Here are three important questions that will go unanswered until next season.

How does Cunningham fit with the other guards?

If there’s a silver lining in Cunningham’s absence thus far, it’s that Killian Hayes has taken full advantage of the opportunity. Over his past 16 games, he has averaged 11 points, 6.6 assists and 1.3 steals a game while hitting 39% of his 3.7 3-point attempts per game. Hayes’ emergence as a credible outside threat, as well as his suddenly consistent midrange jumper, has changed the trajectory of his career. He has gone from a reluctant shot-taker to a willing, if not eager, shooter in the span of a month.

Jaden Ivey has hit a rookie wall, averaging 15.2 points while shooting 37.5% overall and 28.6% from 3 during his last 14 games. Last summer’s No. 5 overall pick has had to carry a heavier load since Cunningham’s injury. Teams are aware of his speed and preference to get to the rim and have devised defensive tactics to get him out of his comfort zone.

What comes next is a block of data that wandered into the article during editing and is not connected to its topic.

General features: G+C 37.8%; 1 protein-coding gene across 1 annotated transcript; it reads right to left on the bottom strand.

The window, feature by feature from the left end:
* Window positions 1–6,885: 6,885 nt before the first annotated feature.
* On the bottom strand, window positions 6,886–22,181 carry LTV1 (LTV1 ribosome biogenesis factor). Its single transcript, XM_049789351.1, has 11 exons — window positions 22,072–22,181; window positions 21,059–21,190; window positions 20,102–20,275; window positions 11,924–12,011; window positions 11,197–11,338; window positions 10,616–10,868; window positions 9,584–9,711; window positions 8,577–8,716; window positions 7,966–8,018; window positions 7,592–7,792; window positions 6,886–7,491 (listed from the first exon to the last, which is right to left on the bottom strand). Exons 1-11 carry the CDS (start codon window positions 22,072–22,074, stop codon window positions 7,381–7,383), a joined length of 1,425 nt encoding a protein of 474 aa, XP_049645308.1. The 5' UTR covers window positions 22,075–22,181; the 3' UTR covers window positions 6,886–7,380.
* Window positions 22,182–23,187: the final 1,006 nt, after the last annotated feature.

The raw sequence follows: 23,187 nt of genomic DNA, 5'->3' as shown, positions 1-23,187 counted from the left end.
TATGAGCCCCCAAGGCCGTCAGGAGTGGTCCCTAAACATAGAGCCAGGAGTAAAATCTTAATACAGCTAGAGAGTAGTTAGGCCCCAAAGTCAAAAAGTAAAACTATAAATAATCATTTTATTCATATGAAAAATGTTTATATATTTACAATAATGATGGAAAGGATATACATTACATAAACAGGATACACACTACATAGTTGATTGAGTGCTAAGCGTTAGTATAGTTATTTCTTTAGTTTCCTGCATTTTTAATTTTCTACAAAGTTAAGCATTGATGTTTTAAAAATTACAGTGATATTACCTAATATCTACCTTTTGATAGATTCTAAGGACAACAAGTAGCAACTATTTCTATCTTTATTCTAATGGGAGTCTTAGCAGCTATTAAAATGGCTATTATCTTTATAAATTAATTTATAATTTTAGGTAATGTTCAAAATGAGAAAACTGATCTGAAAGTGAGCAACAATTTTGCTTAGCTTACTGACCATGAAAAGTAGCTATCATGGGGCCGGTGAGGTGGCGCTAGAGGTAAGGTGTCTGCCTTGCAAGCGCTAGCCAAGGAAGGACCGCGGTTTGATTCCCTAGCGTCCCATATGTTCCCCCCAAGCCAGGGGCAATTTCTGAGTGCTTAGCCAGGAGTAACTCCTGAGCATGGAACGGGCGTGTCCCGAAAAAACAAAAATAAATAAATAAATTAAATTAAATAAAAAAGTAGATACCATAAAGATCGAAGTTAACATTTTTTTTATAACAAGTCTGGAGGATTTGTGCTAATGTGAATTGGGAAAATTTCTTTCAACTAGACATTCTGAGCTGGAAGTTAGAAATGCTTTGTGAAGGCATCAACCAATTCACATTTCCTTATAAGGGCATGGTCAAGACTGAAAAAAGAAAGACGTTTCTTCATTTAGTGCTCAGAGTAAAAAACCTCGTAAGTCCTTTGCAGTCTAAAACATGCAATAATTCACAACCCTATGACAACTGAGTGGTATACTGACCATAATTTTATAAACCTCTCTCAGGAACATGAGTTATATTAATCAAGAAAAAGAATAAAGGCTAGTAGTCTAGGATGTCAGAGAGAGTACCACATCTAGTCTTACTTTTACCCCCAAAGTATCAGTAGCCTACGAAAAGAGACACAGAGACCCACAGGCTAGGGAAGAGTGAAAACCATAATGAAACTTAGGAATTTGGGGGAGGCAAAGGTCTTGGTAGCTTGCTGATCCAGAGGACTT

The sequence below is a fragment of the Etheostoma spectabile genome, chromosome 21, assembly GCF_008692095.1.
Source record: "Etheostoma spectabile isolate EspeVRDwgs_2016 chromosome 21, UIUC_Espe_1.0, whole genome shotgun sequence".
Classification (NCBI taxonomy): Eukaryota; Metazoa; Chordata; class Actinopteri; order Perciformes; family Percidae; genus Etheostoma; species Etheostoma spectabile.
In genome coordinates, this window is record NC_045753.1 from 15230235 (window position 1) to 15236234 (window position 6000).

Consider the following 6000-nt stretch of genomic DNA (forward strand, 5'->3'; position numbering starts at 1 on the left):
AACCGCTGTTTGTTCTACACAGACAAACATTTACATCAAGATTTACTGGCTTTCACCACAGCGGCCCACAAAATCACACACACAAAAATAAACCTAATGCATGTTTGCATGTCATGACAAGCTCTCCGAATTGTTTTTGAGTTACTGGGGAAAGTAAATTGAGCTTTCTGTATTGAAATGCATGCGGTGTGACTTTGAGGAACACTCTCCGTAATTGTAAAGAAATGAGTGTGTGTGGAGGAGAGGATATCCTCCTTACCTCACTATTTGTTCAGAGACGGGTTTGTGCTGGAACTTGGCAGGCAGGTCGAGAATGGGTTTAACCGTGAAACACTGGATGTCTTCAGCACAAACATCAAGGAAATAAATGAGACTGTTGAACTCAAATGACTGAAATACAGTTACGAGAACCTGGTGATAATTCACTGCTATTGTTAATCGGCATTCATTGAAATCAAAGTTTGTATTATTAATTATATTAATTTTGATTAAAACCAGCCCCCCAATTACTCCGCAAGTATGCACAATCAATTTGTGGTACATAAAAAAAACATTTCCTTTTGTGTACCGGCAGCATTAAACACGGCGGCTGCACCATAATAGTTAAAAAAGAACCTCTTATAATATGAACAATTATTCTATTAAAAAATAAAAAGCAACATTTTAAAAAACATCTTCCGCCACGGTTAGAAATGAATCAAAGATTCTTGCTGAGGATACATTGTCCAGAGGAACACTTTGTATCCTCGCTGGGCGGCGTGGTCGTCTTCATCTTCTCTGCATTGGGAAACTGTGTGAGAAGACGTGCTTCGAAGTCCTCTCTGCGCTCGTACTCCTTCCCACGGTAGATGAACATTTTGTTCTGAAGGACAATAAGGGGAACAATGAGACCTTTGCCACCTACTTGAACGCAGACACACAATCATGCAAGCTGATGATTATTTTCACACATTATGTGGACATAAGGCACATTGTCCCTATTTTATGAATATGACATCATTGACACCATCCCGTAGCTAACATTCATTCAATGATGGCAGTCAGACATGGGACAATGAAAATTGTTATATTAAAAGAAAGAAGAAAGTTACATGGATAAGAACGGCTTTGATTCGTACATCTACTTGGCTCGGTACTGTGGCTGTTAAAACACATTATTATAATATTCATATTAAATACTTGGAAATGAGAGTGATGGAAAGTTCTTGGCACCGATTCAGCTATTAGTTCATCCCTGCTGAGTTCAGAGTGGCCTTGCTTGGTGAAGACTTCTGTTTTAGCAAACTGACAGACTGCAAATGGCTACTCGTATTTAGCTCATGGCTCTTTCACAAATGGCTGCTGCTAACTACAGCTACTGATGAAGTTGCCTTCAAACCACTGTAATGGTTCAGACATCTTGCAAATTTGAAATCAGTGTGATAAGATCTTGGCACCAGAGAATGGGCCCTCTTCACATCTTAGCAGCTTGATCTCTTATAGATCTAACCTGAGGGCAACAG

Detroit was an ideal landing spot for Ivey, who was a dangerous scorer at Purdue but not a consistently good shooter or passer. Cunningham was supposed to take pressure off of Ivey as a playmaker and allow him to play more to his strengths. Through Detroit’s first 12 games, Ivey averaged 15.4 points on 44.3% shooting. He’ll have to adapt to NBA coverages and being a focal point.

Can a healthy Pistons team compete in the Eastern Conference?

Even with Cunningham, the playoffs appeared to be a longshot for Detroit this season. They were just one of three teams in the Eastern Conference (the others: the Orlando Magic and Indiana Pacers) without a previous All-Star on their roster. Their postseason hopes rested on several keys — their improved roster depth raising the team’s floor and helping them withstand the usual bout of injuries, their young core taking a step forward, Bojan Bogdanovic giving the team a needed primary option and Cunningham making the leap from budding star to superstar.

The Pistons have gotten the first three so far. Alec Burks, Kevin Knox, Saddiq Bey and others have turned Detroit’s bench unit into one of the NBA’s most productive. Hayes is playing his best basketball, Isaiah Stewart has become one of the team’s most efficient outside shooters and Bey has rounded out his offensive game, averaging career-bests in 2-point percentage (49.4%), free throw attempts (4.3) and makes (3.8) and free throw percentage (87.9%). Bogdanovic is having his most efficient offensive season.